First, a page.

When he graduated high school, college was not an option. He spent a year going out five days a week with his resume tucked under his arm. He got two interviews. No job.
At the end of that year, he heard about a temporary labour agency where you showed up and signed up for the day. If you got called, you got work and you were paid at the end of each day.
For the following year, he caught a bus at 4 a.m. so he could be one of the first in line for the 5 a.m. assignments.
He had a little experience doing some pressure washing and clean up for his grandfather’s painting company. Eventually he got chosen for some warehouse work, some clean up work and other odd labour jobs.
His favourite was a demolition site where he got to smash all the walls with a sledge hammer. One company hired him to unload pallets for three months.
Working for the temporary labour company, he learned some important lessons.
You don’t get on the bad side of the guy who’s in charge of handing out the jobs.
Working steadily and finishing what you start will get you called back.
Save your money.
When a doctor told him that injuries suffered in a previous accident meant he couldn’t continue to do warehouse work, without serious repercussions, he had to rethink his situation.
He had a friend who worked as a security guard. He was encouraged by the fact that security guard work involved very little social interaction, and was compatible with his skill set. Using some of the money he had saved, he took a course and became a licensed security guard.
He learned about timing. He was trying to break into the security guard business in a city that had just hosted the Olympics and therefore had approximately 1200 out of work security guards.
He finally got a temporary assignment; three weeks work. When he asked around about the possibility of getting a full time job, he was told “none”.
Being an Aspie, he made a point of walking the exact beat assigned by the company. In his mind, it was a fitness routine and he got paid for doing it. Bonus!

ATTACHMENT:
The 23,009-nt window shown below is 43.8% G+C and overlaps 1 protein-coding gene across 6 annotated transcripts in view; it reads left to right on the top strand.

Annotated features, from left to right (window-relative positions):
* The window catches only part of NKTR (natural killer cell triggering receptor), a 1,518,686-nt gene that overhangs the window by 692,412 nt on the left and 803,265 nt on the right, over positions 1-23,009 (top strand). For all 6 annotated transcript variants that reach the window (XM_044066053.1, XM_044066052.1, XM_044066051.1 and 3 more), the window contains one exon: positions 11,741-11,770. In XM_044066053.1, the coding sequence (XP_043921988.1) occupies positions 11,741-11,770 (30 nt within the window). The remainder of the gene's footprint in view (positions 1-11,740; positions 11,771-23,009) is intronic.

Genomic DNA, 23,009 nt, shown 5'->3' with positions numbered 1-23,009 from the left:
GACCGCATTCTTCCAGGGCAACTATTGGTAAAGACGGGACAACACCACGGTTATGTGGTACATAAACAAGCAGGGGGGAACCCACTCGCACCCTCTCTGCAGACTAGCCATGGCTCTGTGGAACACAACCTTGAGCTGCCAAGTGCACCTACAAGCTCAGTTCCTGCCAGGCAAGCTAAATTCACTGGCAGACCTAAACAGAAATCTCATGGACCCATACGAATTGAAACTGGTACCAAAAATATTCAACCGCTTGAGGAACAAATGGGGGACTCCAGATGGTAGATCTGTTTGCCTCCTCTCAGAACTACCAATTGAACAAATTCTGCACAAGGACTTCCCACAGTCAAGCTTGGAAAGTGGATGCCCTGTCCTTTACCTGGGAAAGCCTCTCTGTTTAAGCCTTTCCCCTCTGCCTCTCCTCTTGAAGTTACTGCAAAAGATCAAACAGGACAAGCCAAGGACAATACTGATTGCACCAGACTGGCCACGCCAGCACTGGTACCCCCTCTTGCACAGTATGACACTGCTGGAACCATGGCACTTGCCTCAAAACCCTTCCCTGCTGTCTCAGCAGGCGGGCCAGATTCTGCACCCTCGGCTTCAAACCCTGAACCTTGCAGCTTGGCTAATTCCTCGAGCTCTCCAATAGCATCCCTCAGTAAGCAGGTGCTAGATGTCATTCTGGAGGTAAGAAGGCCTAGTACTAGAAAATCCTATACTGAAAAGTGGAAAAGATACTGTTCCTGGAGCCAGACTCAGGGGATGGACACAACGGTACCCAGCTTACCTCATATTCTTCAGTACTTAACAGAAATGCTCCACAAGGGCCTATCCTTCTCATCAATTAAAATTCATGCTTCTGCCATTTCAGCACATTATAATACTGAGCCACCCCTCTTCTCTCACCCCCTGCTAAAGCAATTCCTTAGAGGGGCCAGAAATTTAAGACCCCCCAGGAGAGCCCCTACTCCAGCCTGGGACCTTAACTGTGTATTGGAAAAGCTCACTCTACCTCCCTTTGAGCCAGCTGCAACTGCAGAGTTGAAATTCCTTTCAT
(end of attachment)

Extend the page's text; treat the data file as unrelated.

He performed each of his checks on his rotation, signing off with the date and time at each required location. None of the other workers were doing this. They ridiculed him for doing so. There was no supervision, it was graveyard shift and there was no activity on the premises.
But he’s an Aspie and that’s what Aspies do.
At the end of the three weeks, he was hired. Full time. The job was routine, but it kept him fit while giving him a lot of time to think on his feet. Eventually he was promoted to supervisor.
He learned some valuable lessons from his supervisory position. It taught him responsibility and how to assert himself in a small office setting.
He decided he wanted to be a paralegal. As a detail-oriented and focused individual, it seemed a good fit.
Working part time as a security guard, and using a combination of student loans and savings, he signed up for the course.
Recently he received his certification and started work in a law firm.
So Aspies, if you find yourself in what is perceived as a no-brainer, low-paying job, do not despair. Learn what you can. Do your best, and look at the positive aspects of the situation. What you do with what you learn is up to you. Who knows where it could lead? It is entirely up to you!